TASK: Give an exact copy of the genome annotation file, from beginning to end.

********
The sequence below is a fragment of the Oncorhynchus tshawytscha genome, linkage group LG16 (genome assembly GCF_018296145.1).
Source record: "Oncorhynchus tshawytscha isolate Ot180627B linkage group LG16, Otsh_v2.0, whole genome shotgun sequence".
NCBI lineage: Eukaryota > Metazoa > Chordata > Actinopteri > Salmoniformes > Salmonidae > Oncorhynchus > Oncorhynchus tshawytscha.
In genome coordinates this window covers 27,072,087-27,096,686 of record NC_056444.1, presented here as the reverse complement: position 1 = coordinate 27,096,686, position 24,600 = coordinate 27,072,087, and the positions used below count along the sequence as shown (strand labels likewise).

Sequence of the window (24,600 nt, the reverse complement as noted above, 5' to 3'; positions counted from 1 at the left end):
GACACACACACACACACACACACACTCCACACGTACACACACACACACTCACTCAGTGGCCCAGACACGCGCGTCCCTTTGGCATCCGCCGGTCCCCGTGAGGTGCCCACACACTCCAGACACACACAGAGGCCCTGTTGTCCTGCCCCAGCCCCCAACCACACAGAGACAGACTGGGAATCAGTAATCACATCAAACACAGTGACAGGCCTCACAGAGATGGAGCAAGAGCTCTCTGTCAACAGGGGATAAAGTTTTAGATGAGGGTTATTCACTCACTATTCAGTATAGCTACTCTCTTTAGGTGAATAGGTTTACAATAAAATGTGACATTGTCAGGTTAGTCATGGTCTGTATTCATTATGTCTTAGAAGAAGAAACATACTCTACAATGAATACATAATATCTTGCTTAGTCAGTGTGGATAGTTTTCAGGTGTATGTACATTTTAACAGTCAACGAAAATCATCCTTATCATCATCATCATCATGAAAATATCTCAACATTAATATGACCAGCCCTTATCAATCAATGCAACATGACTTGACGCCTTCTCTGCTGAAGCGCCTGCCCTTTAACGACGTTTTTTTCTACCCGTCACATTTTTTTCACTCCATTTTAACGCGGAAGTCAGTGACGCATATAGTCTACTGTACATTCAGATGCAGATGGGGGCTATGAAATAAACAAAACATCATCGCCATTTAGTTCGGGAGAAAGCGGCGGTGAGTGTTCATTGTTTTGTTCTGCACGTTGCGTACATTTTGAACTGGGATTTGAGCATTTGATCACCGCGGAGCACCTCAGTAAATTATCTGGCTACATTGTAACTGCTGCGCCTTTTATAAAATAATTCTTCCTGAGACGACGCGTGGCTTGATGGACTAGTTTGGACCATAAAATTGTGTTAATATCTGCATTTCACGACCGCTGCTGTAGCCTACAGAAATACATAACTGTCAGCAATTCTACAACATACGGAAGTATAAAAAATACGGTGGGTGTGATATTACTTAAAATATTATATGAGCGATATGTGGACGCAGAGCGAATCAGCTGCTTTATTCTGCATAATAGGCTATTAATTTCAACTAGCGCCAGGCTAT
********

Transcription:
The sequence below is a fragment of the Oncorhynchus tshawytscha genome, linkage group LG16 (genome assembly GCF_018296145.1).
Source record: "Oncorhynchus tshawytscha isolate Ot180627B linkage group LG16, Otsh_v2.0, whole genome shotgun sequence".
NCBI lineage: Eukaryota > Metazoa > Chordata > Actinopteri > Salmoniformes > Salmonidae > Oncorhynchus > Oncorhynchus tshawytscha.
In genome coordinates this window covers 27,072,087-27,096,686 of record NC_056444.1, presented here as the reverse complement: position 1 = coordinate 27,096,686, position 24,600 = coordinate 27,072,087, and the positions used below count along the sequence as shown (strand labels likewise).

Sequence of the window (24,600 nt, the reverse complement as noted above, 5' to 3'; positions counted from 1 at the left end):
GACACACACACACACACACACACACTCCACACGTACACACACACACACTCACTCAGTGGCCCAGACACGCGCGTCCCTTTGGCATCCGCCGGTCCCCGTGAGGTGCCCACACACTCCAGACACACACAGAGGCCCTGTTGTCCTGCCCCAGCCCCCAACCACACAGAGACAGACTGGGAATCAGTAATCACATCAAACACAGTGACAGGCCTCACAGAGATGGAGCAAGAGCTCTCTGTCAACAGGGGATAAAGTTTTAGATGAGGGTTATTCACTCACTATTCAGTATAGCTACTCTCTTTAGGTGAATAGGTTTACAATAAAATGTGACATTGTCAGGTTAGTCATGGTCTGTATTCATTATGTCTTAGAAGAAGAAACATACTCTACAATGAATACATAATATCTTGCTTAGTCAGTGTGGATAGTTTTCAGGTGTATGTACATTTTAACAGTCAACGAAAATCATCCTTATCATCATCATCATCATGAAAATATCTCAACATTAATATGACCAGCCCTTATCAATCAATGCAACATGACTTGACGCCTTCTCTGCTGAAGCGCCTGCCCTTTAACGACGTTTTTTTCTACCCGTCACATTTTTTTCACTCCATTTTAACGCGGAAGTCAGTGACGCATATAGTCTACTGTACATTCAGATGCAGATGGGGGCTATGAAATAAACAAAACATCATCGCCATTTAGTTCGGGAGAAAGCGGCGGTGAGTGTTCATTGTTTTGTTCTGCACGTTGCGTACATTTTGAACTGGGATTTGAGCATTTGATCACCGCGGAGCACCTCAGTAAATTATCTGGCTACATTGTAACTGCTGCGCCTTTTATAAAATAATTCTTCCTGAGACGACGCGTGGCTTGATGGACTAGTTTGGACCATAAAATTGTGTTAATATCTGCATTTCACGACCGCTGCTGTAGCCTACAGAAATACATAACTGTCAGCAATTCTACAACATACGGAAGTATAAAAAATACGGTGGGTGTGATATTACTTAAAATATTATATGAGCGATATGTGGACGCAGAGCGAATCAGCTGCTTTATTCTGCATAATAGGCTATTAATTTCAACTAGCGCCAGGCTAT